The Faculty of Veterinary Medicine’s new equine research chair Dr. Renaud Leguillette, and PhD student Stephanie Bond look at the exercise physiology and performance and respiratory function of race horses.
Photo courtesy University of Calgary Faculty of Veterinary Medicine

U of C equine health expert talks safety and fitness at the Calgary Stampede

By Matty Hume, July 12 2018 —

During a highly celebrated 10 days each July, over a million people attend the Calgary Stampede to experience the entertainment and history offered by the event with roots dating back to 1886.

One of the biggest draws of the Stampede internationally is the rodeo and its plethora of equine-related sporting events, such as barrel racing, bucking broncos and the chuckwagon racing tournament, featuring a total of over $1.15 million in prize money.

These events offer a unique opportunity for veterinary medicine researchers, such as University of Calgary professor and Calgary Chair in Equine Sports Medicine Renaud Léguillette, who is spending the 10 days among the hundreds of competing horses. According to Léguillette, one of the best ways to mitigate equine health risks associated with these large-scale sporting events is the fitness of the animals themselves.

“It’s really the highlight of their season, so they definitely spend a lot of time to be at the peak of their performance for that event,” Léguillette said.

“It’s really like human athletes — it’s a little bit like preparing for some finals or the Olympic Games,” he continued. “Horses are different than humans, in the sense that they are by nature designed to be athletes and to run. If you condition and train them a little bit, they will respond very quickly by improving their cardiac capacity by definitely getting fitter much more quickly than humans.”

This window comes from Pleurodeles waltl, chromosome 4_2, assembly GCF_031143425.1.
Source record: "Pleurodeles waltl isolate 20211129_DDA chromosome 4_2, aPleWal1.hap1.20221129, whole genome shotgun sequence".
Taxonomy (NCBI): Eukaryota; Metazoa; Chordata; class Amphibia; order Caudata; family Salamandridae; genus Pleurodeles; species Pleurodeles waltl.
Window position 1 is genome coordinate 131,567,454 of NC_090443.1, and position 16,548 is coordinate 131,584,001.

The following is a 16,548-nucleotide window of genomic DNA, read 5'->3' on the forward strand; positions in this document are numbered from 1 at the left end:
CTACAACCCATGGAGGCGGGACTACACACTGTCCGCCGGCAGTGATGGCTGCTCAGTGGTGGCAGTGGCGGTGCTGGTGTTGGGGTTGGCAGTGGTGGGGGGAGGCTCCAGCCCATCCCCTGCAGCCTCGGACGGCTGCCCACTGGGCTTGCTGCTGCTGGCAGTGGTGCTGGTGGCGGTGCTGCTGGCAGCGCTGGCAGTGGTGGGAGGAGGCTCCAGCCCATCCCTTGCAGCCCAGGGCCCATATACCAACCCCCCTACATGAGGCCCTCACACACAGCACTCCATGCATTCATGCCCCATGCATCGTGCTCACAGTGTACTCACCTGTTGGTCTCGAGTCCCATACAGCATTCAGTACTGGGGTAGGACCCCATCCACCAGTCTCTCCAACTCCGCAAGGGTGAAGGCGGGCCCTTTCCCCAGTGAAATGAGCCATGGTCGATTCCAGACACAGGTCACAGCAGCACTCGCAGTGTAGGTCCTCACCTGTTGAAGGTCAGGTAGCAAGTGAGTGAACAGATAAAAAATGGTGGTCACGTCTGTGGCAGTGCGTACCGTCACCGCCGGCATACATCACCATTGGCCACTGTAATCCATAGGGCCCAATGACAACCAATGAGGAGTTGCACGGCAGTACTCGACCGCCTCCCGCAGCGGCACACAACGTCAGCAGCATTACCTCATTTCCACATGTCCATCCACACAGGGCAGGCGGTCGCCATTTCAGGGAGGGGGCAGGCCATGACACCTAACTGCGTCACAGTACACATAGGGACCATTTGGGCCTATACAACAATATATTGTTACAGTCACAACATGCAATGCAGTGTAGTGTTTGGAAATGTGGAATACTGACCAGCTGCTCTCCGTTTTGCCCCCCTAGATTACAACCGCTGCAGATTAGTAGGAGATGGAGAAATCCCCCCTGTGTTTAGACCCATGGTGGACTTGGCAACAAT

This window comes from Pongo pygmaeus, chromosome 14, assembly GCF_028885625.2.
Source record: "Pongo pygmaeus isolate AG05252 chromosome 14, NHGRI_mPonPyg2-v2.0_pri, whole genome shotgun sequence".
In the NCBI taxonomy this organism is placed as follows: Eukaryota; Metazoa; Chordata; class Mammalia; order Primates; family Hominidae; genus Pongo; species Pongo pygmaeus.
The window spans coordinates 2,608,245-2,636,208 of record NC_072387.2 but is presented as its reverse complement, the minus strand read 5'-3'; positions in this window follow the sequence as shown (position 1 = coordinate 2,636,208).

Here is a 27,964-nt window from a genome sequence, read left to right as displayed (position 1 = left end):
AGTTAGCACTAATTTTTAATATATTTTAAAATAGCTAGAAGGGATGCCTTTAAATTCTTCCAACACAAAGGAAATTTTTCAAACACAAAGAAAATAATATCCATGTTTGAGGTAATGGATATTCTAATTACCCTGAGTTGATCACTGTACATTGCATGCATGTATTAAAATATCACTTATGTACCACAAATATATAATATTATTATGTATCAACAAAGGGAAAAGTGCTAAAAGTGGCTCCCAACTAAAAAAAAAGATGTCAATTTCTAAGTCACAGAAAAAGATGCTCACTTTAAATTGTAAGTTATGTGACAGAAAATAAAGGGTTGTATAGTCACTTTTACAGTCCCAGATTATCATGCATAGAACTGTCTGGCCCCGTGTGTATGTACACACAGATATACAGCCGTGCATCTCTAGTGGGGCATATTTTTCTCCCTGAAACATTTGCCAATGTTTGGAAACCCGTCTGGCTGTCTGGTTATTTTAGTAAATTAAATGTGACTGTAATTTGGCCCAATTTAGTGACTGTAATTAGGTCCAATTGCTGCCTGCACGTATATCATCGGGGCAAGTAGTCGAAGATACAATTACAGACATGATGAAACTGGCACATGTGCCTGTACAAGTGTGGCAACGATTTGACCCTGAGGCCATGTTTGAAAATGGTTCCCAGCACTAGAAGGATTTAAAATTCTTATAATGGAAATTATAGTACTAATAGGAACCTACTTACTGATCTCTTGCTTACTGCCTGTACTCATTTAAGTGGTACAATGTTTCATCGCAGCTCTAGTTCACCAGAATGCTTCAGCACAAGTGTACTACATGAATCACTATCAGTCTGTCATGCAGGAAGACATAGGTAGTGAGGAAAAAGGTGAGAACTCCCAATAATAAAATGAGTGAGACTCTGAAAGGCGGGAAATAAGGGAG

Léguillette’s focus at the Stampede largely surrounds the chuckwagon races and its equine competitors. He highlighted that chuckwagon is a unique equine discipline in that the horses engage in comparatively longer careers.

“These horses are not all young horses like you have in traditional races,” he said. “The chuckwagon horses are actually sometimes purchased from the racetrack and they keep going with their career so they have a much longer career. So you don’t have just two- or three-year-old horses, you have actually eight-, 12-, 14-year-old horses and more.”

This year, Léguillette’s lab is researching the blood ammonia levels of chuckwagon horses, with the help of hand-held blood ammonia analyzers traditionally used on humans from Calgary Laboratory Services (CLS).

“We’re basically validating and studying the ammonia level in chuckwagon horses because it’s a very good indicator of their anaerobic metabolism,” Léguillette said. “Anaerobic metabolism means when they run at their highest-level performance, it’s beyond their maximal oxygen capacity. So when you run without oxygen, for example, when you sprint, you’re using more energy than the oxygen can help you make. That’s where the anaerobic metabolism kicks in.”

The research is conducted with Léguillette’s team taking a blood sample from the horses before and after the chuckwagon races.

“We pull one small vile of blood — just a few millilitres — and run it through the analyzer right away,” Léguillette said. “Of course we analyze the samples in the labs, because we’ll use the samples with the CLS and we bank the samples at the lab. We have a station with a centrifuge, a freezer and dry ice, all those things, here at the Stampede.”